REDUCING THE COST OF SHIP CONSTRUCTION

Reducing the cost of ship construction is of vital importance to the military posture and economic strength of our country. This paper presents hard evidence which confirms costs of construction can be reduced when the design is responsive to the real problems and costs encountered in construction. The Jetfoil, a 115-ton, 45-knot, submerged foil Passenger Hydrofoil Ferry is in service in Europe, Asia and South America. The hull is of 5456 welded aluminum construction. At the completion of Hull 10, significant design and manufacturing changes to reduce construction costs were made. Hull 11 was constructed for about 80% of the cost of Hull 10. This paper presents a direct comparison between an initial design and a redesign to reduce construction costs, using as a specific example the bow module. The evaluation team setup and evaluation methodology are explained. The designs are compared, including construction details, part count, and amount of welding. Manufacturing tools are compared. Construction buildup and sequencing are compared. Weights are compared, and finally, actual construction man-hours for the two designs are compared. This comparison shows the cost reductions possible when manufacturing costs become an integral part of the design process.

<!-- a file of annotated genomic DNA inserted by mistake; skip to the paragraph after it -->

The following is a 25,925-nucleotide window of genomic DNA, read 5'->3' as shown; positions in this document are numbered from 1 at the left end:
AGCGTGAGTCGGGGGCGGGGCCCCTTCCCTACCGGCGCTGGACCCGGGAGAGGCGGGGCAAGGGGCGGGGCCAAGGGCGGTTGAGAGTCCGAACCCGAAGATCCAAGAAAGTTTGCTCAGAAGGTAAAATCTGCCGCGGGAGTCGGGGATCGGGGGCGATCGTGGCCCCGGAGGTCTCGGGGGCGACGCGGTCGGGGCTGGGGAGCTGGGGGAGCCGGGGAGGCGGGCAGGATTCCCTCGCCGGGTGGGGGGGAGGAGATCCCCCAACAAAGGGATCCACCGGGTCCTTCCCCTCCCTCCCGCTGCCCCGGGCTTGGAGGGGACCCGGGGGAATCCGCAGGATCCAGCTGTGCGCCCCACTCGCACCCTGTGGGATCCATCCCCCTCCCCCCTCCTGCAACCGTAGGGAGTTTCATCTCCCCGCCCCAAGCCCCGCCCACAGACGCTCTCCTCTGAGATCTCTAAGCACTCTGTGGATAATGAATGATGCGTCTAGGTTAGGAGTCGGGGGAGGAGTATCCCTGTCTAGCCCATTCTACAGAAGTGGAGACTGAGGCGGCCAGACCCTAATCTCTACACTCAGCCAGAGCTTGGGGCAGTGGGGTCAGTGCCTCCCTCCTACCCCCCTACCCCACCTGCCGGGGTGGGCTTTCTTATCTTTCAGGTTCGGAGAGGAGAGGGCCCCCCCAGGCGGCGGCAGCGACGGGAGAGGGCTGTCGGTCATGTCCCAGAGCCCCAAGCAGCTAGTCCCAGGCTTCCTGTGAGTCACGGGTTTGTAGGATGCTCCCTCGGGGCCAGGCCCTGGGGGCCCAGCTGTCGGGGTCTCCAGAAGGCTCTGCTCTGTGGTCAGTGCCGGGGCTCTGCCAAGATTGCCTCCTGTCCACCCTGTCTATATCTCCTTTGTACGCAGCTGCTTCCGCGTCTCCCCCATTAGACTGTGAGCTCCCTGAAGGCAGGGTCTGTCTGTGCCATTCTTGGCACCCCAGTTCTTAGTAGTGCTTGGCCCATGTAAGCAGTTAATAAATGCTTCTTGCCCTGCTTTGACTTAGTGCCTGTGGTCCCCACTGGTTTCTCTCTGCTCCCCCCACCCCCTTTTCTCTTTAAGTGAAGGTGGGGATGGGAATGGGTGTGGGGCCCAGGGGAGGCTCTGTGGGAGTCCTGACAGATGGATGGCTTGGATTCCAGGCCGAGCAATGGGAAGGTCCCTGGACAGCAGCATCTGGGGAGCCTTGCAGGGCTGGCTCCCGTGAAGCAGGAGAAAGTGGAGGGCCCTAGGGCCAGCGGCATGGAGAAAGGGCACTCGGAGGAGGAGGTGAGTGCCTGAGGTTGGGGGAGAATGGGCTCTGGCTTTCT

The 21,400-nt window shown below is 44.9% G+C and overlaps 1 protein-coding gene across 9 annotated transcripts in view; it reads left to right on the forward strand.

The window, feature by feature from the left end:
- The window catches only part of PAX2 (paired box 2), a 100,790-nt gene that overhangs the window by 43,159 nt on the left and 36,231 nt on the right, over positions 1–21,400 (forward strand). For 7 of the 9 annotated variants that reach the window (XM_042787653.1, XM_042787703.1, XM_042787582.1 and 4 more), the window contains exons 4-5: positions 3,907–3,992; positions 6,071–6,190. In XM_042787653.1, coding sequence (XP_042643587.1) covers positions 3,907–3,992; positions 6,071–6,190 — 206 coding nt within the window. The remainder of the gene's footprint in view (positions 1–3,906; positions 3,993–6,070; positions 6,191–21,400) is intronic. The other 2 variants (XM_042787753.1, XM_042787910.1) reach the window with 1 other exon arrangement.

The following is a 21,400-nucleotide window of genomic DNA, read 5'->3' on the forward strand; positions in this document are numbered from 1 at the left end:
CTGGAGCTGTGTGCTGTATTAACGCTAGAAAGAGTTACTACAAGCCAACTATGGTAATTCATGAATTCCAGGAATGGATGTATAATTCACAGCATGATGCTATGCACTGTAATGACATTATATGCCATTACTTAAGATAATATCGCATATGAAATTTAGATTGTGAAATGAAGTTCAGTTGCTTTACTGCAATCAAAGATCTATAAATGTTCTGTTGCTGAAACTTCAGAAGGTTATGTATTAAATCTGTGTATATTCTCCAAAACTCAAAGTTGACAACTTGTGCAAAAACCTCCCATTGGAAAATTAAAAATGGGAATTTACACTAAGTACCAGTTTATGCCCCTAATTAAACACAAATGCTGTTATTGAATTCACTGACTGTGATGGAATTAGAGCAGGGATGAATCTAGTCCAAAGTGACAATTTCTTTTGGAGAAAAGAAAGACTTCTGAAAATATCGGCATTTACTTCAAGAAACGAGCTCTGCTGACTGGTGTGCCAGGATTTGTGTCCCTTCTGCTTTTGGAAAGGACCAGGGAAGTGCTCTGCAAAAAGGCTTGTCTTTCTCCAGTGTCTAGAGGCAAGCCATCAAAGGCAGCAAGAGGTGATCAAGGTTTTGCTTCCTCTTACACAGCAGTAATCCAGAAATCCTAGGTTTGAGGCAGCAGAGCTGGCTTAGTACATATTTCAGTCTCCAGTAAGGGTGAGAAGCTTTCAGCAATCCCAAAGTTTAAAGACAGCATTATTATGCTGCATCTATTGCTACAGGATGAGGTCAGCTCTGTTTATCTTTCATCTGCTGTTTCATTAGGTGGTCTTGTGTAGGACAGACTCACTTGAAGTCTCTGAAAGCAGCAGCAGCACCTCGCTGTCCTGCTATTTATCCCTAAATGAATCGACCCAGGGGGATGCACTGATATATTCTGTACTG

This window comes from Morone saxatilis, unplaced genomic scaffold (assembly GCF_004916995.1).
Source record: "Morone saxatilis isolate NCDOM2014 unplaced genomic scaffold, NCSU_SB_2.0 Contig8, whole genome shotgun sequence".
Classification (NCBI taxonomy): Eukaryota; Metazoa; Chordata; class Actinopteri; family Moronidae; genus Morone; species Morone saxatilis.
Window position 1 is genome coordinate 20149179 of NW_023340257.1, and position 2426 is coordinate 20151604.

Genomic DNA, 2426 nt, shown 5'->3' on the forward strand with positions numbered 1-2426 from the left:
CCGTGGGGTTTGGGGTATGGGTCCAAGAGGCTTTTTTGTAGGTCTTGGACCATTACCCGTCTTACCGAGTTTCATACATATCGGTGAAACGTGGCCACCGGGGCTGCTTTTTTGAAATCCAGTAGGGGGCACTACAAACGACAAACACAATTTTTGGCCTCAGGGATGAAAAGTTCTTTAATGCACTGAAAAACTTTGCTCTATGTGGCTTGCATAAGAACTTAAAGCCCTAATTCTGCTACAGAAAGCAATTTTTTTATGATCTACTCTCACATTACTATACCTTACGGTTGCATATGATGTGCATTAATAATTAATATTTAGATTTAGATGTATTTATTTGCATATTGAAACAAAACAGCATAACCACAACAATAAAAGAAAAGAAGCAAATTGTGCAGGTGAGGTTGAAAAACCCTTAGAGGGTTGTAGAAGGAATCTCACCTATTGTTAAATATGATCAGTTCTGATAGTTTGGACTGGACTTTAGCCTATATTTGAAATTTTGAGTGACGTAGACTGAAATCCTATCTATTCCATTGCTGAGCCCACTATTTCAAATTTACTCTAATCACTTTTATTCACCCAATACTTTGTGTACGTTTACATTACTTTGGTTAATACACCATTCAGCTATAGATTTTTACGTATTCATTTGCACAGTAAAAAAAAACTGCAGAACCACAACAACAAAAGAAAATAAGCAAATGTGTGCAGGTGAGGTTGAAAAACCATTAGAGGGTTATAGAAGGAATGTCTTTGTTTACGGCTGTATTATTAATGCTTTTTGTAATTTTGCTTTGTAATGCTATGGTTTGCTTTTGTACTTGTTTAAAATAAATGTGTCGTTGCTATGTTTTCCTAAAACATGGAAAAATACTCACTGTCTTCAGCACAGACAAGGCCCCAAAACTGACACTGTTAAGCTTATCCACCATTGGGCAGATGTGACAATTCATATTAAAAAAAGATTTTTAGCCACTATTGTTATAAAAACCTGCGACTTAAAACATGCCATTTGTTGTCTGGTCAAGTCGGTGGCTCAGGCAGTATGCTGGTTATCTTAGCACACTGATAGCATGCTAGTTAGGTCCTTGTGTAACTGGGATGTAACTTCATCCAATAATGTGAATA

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  • Corporate Authors:

    American Society of Naval Engineers

    Suite 507, 1012 14th Street, NW
    Washington, DC  United States  20005
  • Authors:
    • Schmit, J
    • Braun, M T
  • Publication Date: 1979-4

Media Info

  • Features: References;
  • Pagination: p. 212-220
  • Serial:

Subject/Index Terms

Filing Info

  • Accession Number: 00194723
  • Record Type: Publication
  • Source Agency: American Society of Naval Engineers
  • Files: TRIS
  • Created Date: Jun 13 1979 12:00AM